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When political reporting gets a plot twist

Posted by: | April 12, 2016 | No Comment |

It’s an election year and politics is King. Politics, controls the news cycle. It’s been an interesting year with Donald Trump dominating the conversation, bringing out the worst…and best(if I’m being fair) of America.  It’s been an entertaining election.

At one point, the Huffington Post covered Trump in their entertainment section calling his campaign a ‘sideshow’. Roughly five months later, Arianna Huffington announced the Huffington Post wouldn’t cover Trump in Entertainment but treat it ‘as if it were a normal campaign’. The full post is well worth the read.  Huffington wasn’t alone with celebrities like J.K Rowling, Pitbull and Miley Cyrus publicly denouncing trump.  Trump is an easy target, which is why I’ll save Ted Cruz for a separate post.

Burying the lead a bit, there are good things that have come out of Trumps presidential run. No, I’m not talking about the Freedom girls, the heartwarming ‘hugs’ campaign, or John Oliver Tonight, but David Brooks,I Miss Barack Obama’(IMBO) op-ed for the New York Times.   If this isn’t a nice cherry on the political reporting cake, I don’t know what is. A prolific conservative writer, it’s not entirely surprising he wrote a homage Obama piece. Known for his pithy, poignant, and unabashed writing style, Brooks is a g.o.a.t, having a NYT column since 2003. What’s ‘newsworthy’ about the piece is Brooks is a conservative. Not a Rush Limbaugh conservative but a bi-partisan conservative that right and left-wingers approve of. Since Brooks isn’t running, approval is a mute point.  The oddity of the piece was picked up by Washington Post’s Justin Moyer who thinks Brooks is ‘going through something’.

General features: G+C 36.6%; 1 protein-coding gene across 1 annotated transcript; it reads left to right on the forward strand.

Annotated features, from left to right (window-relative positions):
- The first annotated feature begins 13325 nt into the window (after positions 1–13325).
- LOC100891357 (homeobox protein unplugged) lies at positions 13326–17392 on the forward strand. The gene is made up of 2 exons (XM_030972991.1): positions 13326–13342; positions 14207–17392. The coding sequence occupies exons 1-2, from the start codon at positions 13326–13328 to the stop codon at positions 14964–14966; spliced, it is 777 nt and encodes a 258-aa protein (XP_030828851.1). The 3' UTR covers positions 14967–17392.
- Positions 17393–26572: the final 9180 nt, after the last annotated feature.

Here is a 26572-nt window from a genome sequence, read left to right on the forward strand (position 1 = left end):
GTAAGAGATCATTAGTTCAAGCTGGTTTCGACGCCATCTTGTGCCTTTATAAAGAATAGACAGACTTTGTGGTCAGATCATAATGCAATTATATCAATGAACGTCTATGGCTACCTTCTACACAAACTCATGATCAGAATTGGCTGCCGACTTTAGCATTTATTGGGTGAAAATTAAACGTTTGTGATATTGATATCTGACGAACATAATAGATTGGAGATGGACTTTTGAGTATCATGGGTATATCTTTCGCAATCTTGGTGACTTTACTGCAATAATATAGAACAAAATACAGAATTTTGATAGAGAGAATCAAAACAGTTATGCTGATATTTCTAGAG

I have a sense of amusement from it all, and the reader comments suggest I’m not alone.

It’s a fact — Brooks isn’t a fan of Donald Trump.  In ‘No, Donald Trump Won’t Win’ he compares Trump to a pink rug ending  the article with “In an era of high anxiety, I doubt Republican voters will take a flyer on their party’s future — or their country’s future.” This was the popular rhetoric at the time. Many doubted that American’s would vote for such a man. How could they?

Two months after ‘No, Donald Trump Won’t Win’ IMBO is posted, the tagline reading ‘This campaign is highlighting some of the presidents better traits’. This was after he called trump the ‘lingua franca of pro wrestling’ and said he was ‘more spectacle than substance’. Biting to say the least.

Contrary are his words for the President :

“No, Obama has not been temperamentally perfect. Too often he’s been disdainful, aloof, resentful and insular. But there is a tone of ugliness creeping across the world, as democracies retreat, as tribalism mounts, as suspiciousness and authoritarianism take center stage.

Obama radiates an ethos of integrity, humanity, good manners and elegance that I’m beginning to miss, and that I suspect we will all miss a bit, regardless of who replaces him.”

Further up, the fifth thing Brooks will miss? Obama’s optimism.

“To hear Sanders or Trump, Cruz and Ben Carson campaign is to wallow in the pornography of pessimism, to conclude that this country is on the verge of complete collapse. That’s simply not true. We have problems, but they are less serious than those faced by just about any other nation on earth.”

So what does this all mean? Obama’s presidency isn’t untainted and by no means is he the progressive many hoped for, but to have David Brooks send praise is gratifying and represents the excitement that is political reporting. There’s more to this than a conservative giving Obama praise. IMBO gives a glimpse into the changing political framework and inadvertently, a change in political reporting. It pulls the shades back on a broken system and creates a platform that says ‘hey, it’s o.k to be a conservative and applaud a liberal’. It sets a standard for fair, reflective and open political reporting. It shows people that you can praise Obama and still keep your guns. 

Liberals, count this as a win.


under: Comm 455

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